To start with a legal statement: Registered trademarks are the properties of their owners; I do not imply that E-mu Ultras typically should need the fix described herein; the provided information is intended only for scientific or amateur use; please keep in mind that trying to service your E-mu on your own may void your warranty; please keep in mind that at least the system power supply and the backlight power supply on the motherboard may produce dangerous voltages. I do not accept any liabilities for the results of your own action, even if you might claim that I should have provided some inspiration. If you continue to read, this is on your own risk, and if you think that the contents of this page might violate any law in your country or any right or anything else that they should not violate, please be informed that I do not allow you to read any further. If you should know that there might be a legal problem with this page at all, please do not hesitate to send me a free (!) e-mail with further information in order to enable me to comply with any necessary regulations. And finally, if somebody should open up a business doing this procedure on many Ultras or if some hardware designers should not have known this solution or its relevance to specific existing or future designs (at E-mu or elsewhere), and thus this page should be a contribution to someone make a huge profit - please feel free to share a bit of it and support my projects described elsewhere on this web site. :-)
Please note: Switching power supplies carry extremely dangerous voltages, even after they have been removed from the power outlet! If you are not specifically trained, do not attempt any work in this place. Leave the diagnosis and repair of the problem described below to some qualified person!
After some months, I switched on the E-mu but it did not boot. After some switching-off-and-on cycles, it would finally come up and run stable. This experience recurred whenever the machine was switched off some time.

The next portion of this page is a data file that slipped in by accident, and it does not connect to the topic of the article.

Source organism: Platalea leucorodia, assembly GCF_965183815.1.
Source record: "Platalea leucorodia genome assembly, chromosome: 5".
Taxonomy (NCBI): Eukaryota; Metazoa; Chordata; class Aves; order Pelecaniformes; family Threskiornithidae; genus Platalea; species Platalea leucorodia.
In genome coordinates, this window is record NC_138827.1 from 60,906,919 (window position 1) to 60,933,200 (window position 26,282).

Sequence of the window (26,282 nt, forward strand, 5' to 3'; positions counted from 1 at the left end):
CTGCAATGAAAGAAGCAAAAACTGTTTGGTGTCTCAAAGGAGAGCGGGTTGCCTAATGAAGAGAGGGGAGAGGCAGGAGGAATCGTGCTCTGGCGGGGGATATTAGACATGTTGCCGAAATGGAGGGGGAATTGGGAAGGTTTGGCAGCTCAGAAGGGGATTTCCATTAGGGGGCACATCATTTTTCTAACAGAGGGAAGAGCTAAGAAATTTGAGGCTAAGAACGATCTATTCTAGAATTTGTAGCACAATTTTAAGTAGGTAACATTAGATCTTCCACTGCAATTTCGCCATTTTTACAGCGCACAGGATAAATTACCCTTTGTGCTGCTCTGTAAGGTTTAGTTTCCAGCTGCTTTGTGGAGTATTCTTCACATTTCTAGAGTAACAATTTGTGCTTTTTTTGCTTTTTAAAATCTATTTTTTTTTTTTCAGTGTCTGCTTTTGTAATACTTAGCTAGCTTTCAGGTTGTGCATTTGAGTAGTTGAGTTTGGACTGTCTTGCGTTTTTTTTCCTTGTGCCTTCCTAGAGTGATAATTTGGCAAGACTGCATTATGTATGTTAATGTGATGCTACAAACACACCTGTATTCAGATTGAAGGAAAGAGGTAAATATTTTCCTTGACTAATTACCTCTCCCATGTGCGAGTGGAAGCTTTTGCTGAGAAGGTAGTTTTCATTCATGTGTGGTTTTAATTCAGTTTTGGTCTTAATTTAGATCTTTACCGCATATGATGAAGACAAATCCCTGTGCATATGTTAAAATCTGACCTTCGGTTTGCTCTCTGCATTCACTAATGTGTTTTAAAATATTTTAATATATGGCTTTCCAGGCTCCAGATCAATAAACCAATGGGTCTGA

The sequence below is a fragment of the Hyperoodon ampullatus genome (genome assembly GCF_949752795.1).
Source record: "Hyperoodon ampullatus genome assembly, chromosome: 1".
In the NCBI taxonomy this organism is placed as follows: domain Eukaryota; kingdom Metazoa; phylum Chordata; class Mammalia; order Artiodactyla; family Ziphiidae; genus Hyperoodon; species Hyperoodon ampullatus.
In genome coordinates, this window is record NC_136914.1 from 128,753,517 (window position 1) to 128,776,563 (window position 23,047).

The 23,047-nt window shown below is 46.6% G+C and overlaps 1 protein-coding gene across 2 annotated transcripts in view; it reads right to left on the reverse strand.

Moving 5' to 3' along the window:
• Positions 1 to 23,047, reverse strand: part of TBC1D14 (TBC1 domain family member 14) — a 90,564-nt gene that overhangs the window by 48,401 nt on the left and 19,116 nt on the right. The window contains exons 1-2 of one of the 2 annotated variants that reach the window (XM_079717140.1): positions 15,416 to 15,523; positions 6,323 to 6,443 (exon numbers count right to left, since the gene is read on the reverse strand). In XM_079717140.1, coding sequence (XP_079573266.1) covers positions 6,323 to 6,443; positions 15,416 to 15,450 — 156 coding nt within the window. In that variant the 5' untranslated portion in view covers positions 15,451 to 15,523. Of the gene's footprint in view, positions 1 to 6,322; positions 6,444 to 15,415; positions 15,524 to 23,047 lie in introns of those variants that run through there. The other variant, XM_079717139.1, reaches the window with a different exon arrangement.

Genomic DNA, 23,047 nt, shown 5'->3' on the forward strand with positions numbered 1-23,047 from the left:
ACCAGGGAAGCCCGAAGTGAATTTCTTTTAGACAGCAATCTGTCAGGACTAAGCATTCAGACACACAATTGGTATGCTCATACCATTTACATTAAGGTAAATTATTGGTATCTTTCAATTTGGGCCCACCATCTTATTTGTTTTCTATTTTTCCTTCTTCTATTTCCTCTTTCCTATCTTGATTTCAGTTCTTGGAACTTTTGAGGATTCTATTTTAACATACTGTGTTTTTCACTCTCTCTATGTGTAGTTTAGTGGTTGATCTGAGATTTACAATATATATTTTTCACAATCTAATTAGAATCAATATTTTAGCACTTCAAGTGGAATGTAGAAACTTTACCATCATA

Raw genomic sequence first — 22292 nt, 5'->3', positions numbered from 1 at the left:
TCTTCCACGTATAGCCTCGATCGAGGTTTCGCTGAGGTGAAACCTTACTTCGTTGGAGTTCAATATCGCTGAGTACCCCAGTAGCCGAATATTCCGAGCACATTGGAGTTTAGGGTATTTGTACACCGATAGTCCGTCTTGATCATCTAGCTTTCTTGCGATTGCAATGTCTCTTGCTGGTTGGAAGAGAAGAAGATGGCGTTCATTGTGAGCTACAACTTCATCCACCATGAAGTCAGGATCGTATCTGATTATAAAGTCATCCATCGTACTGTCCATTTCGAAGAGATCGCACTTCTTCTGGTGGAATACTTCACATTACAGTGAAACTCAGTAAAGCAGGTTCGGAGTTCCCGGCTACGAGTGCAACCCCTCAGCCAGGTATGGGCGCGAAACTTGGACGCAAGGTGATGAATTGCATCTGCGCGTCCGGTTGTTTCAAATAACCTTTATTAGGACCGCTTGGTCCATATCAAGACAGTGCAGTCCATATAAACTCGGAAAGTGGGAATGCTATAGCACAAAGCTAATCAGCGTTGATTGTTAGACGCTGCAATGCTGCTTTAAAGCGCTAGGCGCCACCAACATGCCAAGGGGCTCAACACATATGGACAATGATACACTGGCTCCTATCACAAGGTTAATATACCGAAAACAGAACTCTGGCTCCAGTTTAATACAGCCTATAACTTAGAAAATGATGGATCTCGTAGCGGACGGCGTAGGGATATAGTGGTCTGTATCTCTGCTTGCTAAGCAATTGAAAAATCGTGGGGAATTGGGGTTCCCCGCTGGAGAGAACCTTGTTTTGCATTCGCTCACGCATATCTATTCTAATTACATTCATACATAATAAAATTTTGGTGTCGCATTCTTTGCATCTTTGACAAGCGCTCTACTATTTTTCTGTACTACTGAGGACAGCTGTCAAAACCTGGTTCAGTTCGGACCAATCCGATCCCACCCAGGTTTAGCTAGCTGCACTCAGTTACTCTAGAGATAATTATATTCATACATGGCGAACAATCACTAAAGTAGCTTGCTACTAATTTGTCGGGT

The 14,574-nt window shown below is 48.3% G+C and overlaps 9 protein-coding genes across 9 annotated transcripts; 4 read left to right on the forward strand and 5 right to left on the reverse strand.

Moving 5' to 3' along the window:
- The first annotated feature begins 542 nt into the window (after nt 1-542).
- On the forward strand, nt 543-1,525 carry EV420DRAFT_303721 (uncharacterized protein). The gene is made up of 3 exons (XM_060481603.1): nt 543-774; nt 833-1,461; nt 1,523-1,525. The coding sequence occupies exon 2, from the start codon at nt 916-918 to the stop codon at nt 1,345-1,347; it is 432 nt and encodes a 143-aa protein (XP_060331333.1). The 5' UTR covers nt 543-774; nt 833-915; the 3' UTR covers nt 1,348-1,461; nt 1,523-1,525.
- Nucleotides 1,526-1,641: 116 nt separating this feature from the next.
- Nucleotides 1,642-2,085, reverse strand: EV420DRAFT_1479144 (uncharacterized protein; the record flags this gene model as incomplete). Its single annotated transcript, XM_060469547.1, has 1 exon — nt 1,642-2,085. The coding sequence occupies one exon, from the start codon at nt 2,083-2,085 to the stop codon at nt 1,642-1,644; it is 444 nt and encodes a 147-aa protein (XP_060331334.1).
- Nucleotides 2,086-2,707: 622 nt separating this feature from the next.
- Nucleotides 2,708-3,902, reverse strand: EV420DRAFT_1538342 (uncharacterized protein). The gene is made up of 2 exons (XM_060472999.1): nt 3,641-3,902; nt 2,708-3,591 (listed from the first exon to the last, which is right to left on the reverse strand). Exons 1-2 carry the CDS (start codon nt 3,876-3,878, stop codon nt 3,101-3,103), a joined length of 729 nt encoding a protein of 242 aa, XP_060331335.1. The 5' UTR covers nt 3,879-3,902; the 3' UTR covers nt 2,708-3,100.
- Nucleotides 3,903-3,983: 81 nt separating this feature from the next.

As I had removed the fan very early, and we had a warm summer, and the machine felt as if it needed some attempts of powering it up before a proper power-on-reset signal would be generated, I guessed that the power supply might have suffered from heat.
So I checked voltage levels and found +5 V failing to come up completely for the first few tries of switching on the machine.
Examination of the hardware showed that the second largest capacitor in the power supply had a rounded top, indicating that it had gone bad.
The E-mu power supply printed circuit board removed from the machine:
Look at the various capacitors and locate the one with the rounded top!
The defective capacitor from the side:
Such capacitator tops are designed as security valves, so when the capacitor gets hot, the top opens, and the contained fluid may emerge instead of boiling on towards an explosion. Nevertheless, this process might end in a mess.
This failing capacitor sits next to a semiconductor with a relatively large heatsink, and is surrounded by other parts, so it is prone to being heated when there is no cooling fan. It is well known that cacacitors fail earlier in warmer environments, so it is probably advisable to leave the fan installed or find another method of cooling the device.
After replacing the bad capacitor by a new one of similar specification (including the extra high operating temperature range), the machine worked again like a charm. :-)
Here are some supporting measures:
While the little transformer and the little switching power supply for the display backlight may give you unpleasant or deadly shocks, the large switching power supply for the whole machine may do so even more easily. So please obey my warnings, and leave diagnosing and repairing this problem to a qualified person.
Please note: Any power supply, when connected to the mains outlet, has wires that carry live voltage. Touching them accidentally, or unintentionally connecting them to a metal case, may be hazardous. Moreover, switching power supplies may carry extremely dangerous voltages, even after they have been removed from the power outlet! If you are not specifically trained, do not attempt any work in this place. Leave the diagnosis and repair of the problem described above to some qualified person! This remark is no kidding, switching power supplies may generate potentials of more than 1000 V at high frequencies - touching the wrong place may hurt you very unpleasantly, or even kill you.
This Web page was prepared by myself,
and so were all included graphic elements.
© 14.11.2005, 23.03.2009 Dr. med. Jörg M. Sigle, Kunstvolle EDV & Elektronik